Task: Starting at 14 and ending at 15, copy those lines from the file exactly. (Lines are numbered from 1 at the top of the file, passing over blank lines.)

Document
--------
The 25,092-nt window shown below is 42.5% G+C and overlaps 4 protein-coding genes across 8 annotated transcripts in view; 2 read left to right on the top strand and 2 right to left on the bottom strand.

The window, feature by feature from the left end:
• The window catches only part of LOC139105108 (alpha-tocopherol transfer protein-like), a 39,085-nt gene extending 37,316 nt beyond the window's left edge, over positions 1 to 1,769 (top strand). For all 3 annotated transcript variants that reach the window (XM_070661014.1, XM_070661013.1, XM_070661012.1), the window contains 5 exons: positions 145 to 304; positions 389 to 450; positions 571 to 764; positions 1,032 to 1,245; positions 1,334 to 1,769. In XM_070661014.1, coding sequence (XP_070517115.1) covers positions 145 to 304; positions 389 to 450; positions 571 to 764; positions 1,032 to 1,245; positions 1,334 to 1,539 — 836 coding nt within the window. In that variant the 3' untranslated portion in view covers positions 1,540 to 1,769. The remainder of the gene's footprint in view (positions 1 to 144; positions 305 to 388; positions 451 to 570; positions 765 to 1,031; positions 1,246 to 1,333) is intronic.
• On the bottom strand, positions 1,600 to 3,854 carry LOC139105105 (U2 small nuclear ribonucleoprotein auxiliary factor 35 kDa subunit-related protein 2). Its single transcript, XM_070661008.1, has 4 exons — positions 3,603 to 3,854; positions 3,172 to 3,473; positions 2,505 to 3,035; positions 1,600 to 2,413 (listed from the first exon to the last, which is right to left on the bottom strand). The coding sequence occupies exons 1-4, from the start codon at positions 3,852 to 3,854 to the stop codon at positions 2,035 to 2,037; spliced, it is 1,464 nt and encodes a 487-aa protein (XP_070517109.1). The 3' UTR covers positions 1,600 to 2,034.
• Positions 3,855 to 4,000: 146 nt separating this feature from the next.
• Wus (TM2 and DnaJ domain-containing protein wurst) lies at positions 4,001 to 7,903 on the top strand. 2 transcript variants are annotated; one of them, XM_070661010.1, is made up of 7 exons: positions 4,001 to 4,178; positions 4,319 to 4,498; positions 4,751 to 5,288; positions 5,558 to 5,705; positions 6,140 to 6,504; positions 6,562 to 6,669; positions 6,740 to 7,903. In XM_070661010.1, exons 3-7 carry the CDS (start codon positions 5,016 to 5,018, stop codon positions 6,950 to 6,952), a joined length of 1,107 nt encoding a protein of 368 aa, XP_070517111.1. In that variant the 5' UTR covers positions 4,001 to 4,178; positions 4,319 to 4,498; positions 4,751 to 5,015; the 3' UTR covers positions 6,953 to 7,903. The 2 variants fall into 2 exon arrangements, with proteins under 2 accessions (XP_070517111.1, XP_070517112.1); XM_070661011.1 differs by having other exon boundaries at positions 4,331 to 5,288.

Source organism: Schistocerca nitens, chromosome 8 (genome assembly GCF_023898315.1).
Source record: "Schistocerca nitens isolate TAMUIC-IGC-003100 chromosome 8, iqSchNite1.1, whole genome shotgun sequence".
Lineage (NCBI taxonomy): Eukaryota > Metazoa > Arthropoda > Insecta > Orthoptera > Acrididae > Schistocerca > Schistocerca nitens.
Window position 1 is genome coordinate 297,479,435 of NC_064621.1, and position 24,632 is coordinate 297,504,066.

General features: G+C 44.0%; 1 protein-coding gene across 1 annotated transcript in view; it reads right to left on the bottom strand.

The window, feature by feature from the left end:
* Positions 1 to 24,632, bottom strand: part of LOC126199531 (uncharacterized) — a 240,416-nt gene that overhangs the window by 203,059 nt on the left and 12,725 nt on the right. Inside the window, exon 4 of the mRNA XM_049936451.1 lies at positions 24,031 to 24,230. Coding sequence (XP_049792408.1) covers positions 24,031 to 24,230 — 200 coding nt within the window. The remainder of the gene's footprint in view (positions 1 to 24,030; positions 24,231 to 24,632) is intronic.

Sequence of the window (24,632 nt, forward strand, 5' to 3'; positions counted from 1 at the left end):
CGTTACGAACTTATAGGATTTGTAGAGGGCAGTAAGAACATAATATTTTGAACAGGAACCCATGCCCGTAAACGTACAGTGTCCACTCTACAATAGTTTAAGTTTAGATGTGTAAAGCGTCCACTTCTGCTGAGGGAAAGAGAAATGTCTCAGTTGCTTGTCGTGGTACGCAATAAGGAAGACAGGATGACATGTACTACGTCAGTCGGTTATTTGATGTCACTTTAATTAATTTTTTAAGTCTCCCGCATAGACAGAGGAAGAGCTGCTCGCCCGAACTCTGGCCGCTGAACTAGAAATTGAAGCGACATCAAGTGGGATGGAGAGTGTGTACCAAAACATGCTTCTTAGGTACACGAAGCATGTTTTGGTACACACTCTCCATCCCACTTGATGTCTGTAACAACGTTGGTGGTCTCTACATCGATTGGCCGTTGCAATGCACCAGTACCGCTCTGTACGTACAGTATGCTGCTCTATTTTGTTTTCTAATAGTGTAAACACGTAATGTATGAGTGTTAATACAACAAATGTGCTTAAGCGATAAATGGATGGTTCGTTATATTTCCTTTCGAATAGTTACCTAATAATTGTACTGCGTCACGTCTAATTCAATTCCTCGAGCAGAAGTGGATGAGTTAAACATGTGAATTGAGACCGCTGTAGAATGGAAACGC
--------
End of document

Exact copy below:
Sequence of the window (24,632 nt, forward strand, 5' to 3'; positions counted from 1 at the left end):
CGTTACGAACTTATAGGATTTGTAGAGGGCAGTAAGAACATAATATTTTGAACAGGAACCCATGCCCGTAAACGTACAGTGTCCACTCTACAATAGTTTAAGTTTAGATGTGTAAAGCGTCCACTTCTGCTGAGGGAAAGAGAAATGTCTCAGTTGCTTGTCGTGGTACGCAATAAGGAAGACAGGATGACATGTACTACGTCAGTCGGTTATTTGATGTCACTTTAATTAATTTTTTAAGTCTCCCGCATAGACAGAGGAAGAGCTGCTCGCCCGAACTCTGGCCGCTGAACTAGAAATTGAAGCGACATCAAGTGGGATGGAGAGTGTGTACCAAAACATGCTTCTTAGGTACACGAAGCATGTTTTGGTACACACTCTCCATCCCACTTGATGTCTGTAACAACGTTGGTGGTCTCTACATCGATTGGCCGTTGCAATGCACCAGTACCGCTCTGTACGTACAGTATGCTGCTCTATTTTGTTTTCTAATAGTGTAAACACGTAATGTATGAGTGTTAATACAACAAATGTGCTTAAGCGATAAATGGATGGTTCGTTATATTTCCTTTCGAATAGTTACCTAATAATTGTACTGCGTCACGTCTAATTCAATTCCTCGAGCAGAAGTGGATGAGTTAAACATGTGAATTGAGACCGCTGTAGAATGGAAACGC